Some patients will feel better after taking a medication even if the drug doesn’t actually do anything to treat their condition. It’s called the “placebo effect.” But there’s another side to the power of suggestion: Patients may develop symptoms and side effects purely because they’ve been told about them.
A new report analyzes the so-called “nocebo effect” and suggests that doctors learn how to better “exploit the power of words” for the benefit of patients. Patients themselves are crucial players, too, said study lead author Dr. Winfried Hauser, an associate professor of psychosomatic medicine at the Klinikum Saarbrucken in Germany.
“It is not only the power of the mostly unintentionally negative words of physicians and nurses, but also the power of negative expectations, negative experiences and fears of the patients,” Hauser said.
That’s an interesting report. That’s also something the Bible has shown. Are the researchers finally catching up? There is power in our words. Negative words cause death—death in terms of sickness and disease. It’s not just negative words. Words that don’t build up or encourage do the opposite.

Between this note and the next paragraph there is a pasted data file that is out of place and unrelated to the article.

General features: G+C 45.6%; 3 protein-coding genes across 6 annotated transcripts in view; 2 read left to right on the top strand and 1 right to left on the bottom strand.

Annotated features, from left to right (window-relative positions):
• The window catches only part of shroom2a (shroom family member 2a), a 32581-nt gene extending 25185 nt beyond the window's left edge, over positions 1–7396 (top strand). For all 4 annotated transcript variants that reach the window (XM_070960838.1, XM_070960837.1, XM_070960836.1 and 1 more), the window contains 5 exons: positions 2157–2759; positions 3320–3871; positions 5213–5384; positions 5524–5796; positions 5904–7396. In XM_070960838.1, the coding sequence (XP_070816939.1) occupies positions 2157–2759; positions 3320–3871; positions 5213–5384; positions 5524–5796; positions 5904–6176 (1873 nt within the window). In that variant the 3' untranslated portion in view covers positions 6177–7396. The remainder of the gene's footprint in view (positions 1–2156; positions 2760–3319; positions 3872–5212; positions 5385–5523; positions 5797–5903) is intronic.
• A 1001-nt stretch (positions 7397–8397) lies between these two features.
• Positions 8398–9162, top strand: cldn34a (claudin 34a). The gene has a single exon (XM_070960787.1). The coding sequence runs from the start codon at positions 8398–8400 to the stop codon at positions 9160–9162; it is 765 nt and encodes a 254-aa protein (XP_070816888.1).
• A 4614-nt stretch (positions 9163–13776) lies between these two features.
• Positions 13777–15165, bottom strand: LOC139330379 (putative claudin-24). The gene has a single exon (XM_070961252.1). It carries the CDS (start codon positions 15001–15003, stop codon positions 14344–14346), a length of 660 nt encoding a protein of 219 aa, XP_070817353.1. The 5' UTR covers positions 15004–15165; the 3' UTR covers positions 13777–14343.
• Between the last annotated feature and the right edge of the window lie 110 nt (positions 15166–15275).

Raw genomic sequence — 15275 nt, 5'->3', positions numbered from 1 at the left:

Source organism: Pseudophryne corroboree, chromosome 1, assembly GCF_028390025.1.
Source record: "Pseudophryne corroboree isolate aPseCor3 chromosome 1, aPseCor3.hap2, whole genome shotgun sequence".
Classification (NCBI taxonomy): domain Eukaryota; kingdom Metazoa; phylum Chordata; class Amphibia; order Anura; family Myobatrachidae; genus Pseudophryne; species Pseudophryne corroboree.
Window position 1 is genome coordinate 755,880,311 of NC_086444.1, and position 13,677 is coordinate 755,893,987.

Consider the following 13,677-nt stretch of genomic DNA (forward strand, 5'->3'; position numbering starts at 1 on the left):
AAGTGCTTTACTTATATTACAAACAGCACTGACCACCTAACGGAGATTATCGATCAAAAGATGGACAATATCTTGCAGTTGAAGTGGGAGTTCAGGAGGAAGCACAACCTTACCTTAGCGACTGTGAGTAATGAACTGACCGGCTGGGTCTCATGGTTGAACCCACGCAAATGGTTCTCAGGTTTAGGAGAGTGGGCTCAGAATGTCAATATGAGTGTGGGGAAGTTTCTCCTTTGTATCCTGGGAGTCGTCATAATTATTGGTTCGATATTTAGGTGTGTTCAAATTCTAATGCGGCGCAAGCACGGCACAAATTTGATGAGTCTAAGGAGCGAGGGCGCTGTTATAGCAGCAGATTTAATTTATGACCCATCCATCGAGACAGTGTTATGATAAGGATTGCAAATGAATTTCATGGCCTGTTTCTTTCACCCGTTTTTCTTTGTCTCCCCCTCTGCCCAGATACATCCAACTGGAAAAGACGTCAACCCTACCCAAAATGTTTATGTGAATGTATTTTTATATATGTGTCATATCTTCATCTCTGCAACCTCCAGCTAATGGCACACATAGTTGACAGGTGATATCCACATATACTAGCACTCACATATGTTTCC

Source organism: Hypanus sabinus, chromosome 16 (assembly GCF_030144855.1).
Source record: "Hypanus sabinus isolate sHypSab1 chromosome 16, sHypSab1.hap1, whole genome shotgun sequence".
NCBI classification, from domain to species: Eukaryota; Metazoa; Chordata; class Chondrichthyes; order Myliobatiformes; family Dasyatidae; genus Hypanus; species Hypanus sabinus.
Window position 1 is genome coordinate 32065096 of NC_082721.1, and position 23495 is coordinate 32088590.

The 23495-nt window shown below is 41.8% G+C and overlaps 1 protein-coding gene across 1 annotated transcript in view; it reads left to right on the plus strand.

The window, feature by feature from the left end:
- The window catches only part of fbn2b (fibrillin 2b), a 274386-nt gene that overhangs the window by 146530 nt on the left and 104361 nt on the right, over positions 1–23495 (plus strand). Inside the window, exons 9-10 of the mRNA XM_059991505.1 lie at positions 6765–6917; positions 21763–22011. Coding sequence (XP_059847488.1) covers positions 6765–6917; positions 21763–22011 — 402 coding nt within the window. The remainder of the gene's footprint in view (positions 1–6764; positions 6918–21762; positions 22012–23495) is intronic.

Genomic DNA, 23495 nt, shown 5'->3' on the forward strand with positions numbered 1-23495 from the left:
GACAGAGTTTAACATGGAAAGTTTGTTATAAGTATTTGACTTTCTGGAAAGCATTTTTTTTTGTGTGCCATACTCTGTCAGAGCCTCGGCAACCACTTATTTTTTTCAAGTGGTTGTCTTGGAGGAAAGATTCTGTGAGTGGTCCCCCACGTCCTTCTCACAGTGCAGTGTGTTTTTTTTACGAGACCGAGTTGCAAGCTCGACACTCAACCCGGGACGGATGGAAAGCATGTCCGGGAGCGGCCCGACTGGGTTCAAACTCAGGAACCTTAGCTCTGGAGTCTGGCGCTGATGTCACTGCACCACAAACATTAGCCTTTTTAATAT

This includes words we speak to ourselves. Does our self-talk help or harm? Our speech comes from what is down deep within us. If negative speech comes out, it’s because negative resides within us.
This is important for weight loss. Weight loss is challenging. We have our ups and downs. What we say about it can change how we feel about it and how we feel about it can change whether we are successful or not.
So give yourself an encouraging pep talk when things are difficult. Why are you down today? Meditate on a good verse of the Bible. You will soon feel the power of living words.